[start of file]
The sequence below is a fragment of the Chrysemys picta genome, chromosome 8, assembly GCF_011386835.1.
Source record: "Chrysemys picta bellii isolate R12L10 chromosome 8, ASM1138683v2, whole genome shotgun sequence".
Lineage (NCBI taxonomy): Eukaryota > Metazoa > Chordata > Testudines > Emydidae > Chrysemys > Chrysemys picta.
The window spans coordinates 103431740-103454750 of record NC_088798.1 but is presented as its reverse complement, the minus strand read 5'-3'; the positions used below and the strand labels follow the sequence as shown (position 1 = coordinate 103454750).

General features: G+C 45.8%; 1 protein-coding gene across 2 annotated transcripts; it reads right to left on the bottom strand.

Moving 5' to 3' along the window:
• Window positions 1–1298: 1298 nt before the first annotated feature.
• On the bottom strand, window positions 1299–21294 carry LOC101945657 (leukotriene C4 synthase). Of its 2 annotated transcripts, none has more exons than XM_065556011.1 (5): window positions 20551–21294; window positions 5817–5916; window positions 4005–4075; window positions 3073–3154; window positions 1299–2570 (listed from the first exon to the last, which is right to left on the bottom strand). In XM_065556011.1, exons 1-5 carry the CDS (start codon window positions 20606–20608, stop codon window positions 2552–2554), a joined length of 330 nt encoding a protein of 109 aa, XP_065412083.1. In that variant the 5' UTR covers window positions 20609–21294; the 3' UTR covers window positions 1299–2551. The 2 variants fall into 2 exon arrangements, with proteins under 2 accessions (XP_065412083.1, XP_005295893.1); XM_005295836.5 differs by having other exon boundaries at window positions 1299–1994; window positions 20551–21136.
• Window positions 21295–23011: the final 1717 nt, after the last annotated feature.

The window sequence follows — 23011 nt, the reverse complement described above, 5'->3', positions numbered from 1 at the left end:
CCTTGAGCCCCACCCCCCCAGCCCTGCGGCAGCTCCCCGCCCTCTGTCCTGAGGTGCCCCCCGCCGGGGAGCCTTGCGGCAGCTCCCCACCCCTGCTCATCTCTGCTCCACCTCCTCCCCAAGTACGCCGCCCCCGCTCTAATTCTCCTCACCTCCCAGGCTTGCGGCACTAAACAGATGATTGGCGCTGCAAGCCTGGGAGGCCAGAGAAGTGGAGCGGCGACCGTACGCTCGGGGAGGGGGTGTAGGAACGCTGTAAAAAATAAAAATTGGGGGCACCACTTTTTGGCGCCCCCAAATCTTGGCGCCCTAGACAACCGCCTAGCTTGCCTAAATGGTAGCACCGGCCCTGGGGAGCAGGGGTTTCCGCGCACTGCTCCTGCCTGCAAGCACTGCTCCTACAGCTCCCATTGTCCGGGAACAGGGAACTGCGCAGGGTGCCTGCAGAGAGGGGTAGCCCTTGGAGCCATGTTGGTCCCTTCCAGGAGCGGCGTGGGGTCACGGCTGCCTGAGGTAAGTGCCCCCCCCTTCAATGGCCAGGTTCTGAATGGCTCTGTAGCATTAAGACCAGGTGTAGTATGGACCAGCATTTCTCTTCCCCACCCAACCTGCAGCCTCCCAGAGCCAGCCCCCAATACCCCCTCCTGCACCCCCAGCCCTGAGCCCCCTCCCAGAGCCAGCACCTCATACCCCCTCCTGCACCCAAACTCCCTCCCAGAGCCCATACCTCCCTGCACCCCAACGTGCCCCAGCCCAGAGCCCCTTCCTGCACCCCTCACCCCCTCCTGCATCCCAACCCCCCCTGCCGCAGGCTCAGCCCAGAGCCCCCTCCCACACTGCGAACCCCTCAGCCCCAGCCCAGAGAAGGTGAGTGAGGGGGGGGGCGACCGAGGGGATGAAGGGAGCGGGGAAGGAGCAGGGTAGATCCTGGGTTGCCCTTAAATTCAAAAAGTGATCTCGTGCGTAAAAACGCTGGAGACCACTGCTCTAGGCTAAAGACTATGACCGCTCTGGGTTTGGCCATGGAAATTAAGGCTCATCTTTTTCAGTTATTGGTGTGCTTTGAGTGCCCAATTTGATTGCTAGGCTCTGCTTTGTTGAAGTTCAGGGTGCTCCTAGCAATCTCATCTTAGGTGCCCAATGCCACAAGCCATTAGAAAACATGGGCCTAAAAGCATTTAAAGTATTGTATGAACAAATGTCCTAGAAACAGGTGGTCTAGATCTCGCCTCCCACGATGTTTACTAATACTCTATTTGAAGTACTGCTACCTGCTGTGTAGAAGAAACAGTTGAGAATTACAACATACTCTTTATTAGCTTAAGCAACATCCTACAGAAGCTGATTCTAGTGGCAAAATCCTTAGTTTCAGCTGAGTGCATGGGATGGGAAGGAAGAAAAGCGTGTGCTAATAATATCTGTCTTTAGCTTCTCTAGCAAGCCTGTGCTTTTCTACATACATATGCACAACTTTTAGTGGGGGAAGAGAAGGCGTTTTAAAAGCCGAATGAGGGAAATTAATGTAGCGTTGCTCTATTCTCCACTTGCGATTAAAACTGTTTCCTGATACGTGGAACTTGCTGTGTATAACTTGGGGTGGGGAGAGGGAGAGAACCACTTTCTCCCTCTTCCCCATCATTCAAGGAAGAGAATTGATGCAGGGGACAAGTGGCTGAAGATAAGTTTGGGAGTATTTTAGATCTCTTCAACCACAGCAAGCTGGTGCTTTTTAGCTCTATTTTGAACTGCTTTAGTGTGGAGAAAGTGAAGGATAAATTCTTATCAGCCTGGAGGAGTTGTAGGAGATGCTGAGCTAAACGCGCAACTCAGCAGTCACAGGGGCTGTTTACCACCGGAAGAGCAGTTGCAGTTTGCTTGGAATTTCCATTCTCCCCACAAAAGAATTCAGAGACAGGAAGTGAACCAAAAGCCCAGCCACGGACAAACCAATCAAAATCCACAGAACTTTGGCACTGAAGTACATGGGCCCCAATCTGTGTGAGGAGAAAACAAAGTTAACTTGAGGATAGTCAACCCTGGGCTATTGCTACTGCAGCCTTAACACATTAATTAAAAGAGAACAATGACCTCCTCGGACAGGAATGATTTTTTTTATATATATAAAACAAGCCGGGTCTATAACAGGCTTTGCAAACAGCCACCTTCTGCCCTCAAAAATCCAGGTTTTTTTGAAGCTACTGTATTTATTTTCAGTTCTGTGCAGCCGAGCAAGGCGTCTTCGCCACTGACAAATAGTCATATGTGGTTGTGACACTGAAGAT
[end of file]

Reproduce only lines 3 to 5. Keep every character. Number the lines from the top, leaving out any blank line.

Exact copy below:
Lineage (NCBI taxonomy): Eukaryota > Metazoa > Chordata > Testudines > Emydidae > Chrysemys > Chrysemys picta.
The window spans coordinates 103431740-103454750 of record NC_088798.1 but is presented as its reverse complement, the minus strand read 5'-3'; the positions used below and the strand labels follow the sequence as shown (position 1 = coordinate 103454750).

General features: G+C 45.8%; 1 protein-coding gene across 2 annotated transcripts; it reads right to left on the bottom strand.